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Super Bowl means an annual loss for all fans
Feb 02, 2013 | 646 views | 1 1 comments | 4 4 recommendations | email to a friend | print
Shain Gillet
Shain Gillet

There’s one game left to be played in the NFL this season, and it’s quite possibly the most celebrated and looked-forward to date early in the calendar year for the majority of football fans across the country.

When the clock strikes 4:30 p.m. on Sunday, it will mark the beginning of the end to the football season. The Baltimore Ravens and San Francisco 49ers kick off Super Bowl XLVII.

Whether you’re a fan of either team doesn’t matter at this point, as only a celebrated few (hundred thousand or so) fans will get to watch their favorite teams fight for the Lombardi Trophy in the stadium.

But the Super Bowl is more than just a football game. It’s essentially an unofficial holiday. 

It’s also the final game of the season. That means something to the winner and loser of the game, unlike the Pro Bowl, which is essentially a free trip to Hawaii for those lucky enough to be selected by the fans.

The Super Bowl is something that’s been more celebrated in my family ever since it started expanding. My sister, who married a Broncos fan, has served as one of several helping hands during the Super Bowl, caring more about whether we’re comfortable than what’s actually happening in the game itself.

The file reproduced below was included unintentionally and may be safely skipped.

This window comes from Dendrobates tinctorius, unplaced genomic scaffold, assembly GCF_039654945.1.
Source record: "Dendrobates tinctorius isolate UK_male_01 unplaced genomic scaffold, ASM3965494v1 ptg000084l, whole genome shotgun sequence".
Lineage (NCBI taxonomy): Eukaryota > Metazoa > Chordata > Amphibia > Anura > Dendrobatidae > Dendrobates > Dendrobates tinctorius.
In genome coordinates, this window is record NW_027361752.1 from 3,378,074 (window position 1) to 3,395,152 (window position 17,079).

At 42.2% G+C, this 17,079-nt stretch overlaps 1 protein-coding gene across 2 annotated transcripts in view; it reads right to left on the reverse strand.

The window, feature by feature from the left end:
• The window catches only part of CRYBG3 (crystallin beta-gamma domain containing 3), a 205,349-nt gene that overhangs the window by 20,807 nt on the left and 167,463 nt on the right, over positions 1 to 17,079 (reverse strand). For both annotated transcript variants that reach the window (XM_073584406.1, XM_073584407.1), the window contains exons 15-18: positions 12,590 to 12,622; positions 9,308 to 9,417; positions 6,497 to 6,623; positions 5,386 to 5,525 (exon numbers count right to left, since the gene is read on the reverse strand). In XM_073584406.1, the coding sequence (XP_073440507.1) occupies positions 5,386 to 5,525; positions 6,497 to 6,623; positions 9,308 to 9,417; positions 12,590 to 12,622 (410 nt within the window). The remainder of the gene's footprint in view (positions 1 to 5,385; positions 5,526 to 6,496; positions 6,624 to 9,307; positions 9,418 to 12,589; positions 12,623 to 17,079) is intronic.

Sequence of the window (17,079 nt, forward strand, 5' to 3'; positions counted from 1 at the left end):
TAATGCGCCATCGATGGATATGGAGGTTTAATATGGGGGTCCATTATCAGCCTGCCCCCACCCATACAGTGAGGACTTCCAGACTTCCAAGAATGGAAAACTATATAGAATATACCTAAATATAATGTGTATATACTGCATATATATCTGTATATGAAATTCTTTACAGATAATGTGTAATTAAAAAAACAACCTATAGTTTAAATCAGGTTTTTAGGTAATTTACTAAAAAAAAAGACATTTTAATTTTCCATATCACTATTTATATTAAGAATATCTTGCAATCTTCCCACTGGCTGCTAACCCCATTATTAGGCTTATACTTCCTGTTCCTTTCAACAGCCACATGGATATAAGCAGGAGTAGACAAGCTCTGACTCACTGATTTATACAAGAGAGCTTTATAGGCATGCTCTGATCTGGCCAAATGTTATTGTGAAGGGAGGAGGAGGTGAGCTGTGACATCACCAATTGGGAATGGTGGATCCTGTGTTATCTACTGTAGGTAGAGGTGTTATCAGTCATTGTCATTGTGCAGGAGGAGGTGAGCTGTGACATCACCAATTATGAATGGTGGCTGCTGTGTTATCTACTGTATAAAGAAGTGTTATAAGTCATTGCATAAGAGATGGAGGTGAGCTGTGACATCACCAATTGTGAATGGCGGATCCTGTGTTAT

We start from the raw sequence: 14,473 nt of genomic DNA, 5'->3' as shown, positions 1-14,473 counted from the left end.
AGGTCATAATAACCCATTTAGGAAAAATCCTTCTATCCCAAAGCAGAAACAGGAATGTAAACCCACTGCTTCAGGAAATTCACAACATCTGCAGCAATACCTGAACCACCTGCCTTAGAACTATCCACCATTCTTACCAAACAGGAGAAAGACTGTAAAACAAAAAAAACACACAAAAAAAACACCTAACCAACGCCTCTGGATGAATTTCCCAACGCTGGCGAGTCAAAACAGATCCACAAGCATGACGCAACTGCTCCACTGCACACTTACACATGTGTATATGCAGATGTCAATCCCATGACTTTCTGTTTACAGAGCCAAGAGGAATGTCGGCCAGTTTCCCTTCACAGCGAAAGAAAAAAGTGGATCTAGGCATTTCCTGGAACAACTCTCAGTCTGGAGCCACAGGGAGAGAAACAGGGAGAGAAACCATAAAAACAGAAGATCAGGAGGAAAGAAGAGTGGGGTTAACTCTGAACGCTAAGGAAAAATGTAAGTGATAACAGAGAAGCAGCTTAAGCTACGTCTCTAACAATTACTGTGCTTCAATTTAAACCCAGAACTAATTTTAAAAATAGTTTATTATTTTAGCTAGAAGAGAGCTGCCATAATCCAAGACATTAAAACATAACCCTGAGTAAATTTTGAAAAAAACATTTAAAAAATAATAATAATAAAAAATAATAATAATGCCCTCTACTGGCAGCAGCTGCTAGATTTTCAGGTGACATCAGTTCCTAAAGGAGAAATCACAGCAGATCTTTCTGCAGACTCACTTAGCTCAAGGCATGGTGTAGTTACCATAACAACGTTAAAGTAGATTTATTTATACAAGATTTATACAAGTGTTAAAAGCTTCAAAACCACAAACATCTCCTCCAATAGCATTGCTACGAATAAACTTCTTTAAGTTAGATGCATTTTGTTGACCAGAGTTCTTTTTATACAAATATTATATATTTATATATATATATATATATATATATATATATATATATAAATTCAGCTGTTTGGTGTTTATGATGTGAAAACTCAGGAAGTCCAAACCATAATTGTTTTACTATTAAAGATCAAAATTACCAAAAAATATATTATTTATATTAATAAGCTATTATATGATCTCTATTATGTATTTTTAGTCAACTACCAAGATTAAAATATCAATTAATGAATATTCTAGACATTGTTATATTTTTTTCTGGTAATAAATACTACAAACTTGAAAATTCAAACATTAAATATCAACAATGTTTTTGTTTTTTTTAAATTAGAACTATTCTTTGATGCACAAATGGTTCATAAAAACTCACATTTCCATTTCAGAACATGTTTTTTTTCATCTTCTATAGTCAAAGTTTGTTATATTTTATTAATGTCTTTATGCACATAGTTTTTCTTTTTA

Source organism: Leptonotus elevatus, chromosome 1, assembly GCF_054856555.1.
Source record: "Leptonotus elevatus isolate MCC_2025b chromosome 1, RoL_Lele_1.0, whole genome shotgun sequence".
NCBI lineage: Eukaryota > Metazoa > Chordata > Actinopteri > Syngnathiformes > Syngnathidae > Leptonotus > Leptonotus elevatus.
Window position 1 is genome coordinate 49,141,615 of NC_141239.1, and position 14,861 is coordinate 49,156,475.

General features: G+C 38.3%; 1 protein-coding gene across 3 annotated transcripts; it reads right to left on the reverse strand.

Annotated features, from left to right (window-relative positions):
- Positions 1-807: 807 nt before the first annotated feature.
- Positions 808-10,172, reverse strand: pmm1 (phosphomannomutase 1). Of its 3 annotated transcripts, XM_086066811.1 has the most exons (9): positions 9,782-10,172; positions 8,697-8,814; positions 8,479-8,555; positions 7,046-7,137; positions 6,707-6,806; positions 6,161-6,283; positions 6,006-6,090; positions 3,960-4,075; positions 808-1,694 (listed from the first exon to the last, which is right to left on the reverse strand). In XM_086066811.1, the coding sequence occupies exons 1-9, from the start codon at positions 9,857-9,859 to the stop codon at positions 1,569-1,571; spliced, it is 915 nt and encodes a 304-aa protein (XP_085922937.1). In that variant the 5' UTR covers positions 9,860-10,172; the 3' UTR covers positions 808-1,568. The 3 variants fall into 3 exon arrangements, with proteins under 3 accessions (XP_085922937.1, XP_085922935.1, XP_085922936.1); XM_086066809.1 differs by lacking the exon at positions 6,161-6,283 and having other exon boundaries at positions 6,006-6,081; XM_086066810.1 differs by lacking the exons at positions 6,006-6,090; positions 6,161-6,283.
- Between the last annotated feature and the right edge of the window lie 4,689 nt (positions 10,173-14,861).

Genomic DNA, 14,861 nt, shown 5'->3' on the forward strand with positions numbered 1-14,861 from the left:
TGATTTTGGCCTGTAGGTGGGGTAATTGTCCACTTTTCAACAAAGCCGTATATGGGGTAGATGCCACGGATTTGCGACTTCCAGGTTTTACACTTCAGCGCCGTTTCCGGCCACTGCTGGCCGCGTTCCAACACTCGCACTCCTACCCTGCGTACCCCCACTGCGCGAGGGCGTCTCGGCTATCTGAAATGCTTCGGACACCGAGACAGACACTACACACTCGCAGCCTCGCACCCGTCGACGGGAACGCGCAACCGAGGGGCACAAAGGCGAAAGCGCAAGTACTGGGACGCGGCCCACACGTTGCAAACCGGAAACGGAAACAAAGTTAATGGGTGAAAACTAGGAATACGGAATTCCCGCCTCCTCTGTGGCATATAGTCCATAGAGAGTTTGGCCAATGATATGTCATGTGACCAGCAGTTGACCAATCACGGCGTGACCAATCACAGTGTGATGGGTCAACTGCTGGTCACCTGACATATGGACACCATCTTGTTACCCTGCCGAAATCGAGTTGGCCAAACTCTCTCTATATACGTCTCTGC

The same can be said for my wife and mom. Both “like” football by proxy, as my dad and I both have respective teams that we follow all season long.

As neither my wife nor my mom have had the need to care about watching the game for quite a few years, they too take it upon themselves to make sure my dad and I are having a good time. 

And that’s typically how the Super Bowl goes in my family. All the guys get together to watch the game while the girls, by choice, are setting up appetizers and coming up with after-football dinner ideas.

This year’s game will be a change from year’s past, however,. My dad will be at work for the big game and, for obvious reasons, couldn’t get someone else to fill in for him.

So this year the plan is this: my son and I get to watch the big game by ourselves while my wife, again by choice, will be doing other things around the house to keep busy for up to four hours or more.

Not exactly what I had in mind, but I get to be with my family and that’s good enough for me.

And that’s the way Super Bowl’s are for almost everybody who loves football. Parties are planned, people get together, socialize and watch the game for whatever reason they can think of. Much like Thanksgiving or Christmas, it’s a chance for family and friends to gather together, stuff their faces with food and watch hours and hours of football action.

But Sunday’s game will be the last meaningful game for the next six months. 

Sure there are spring practices and scrimmages in college and the NFL Draft in April,  but the actual games don’t start to count again until at least August for most teams, which is why the Super Bowl is the most watched game of the year, every year.

Because no matter who wins this Sunday, we as football fans all lose starting Monday.

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February 03, 2013
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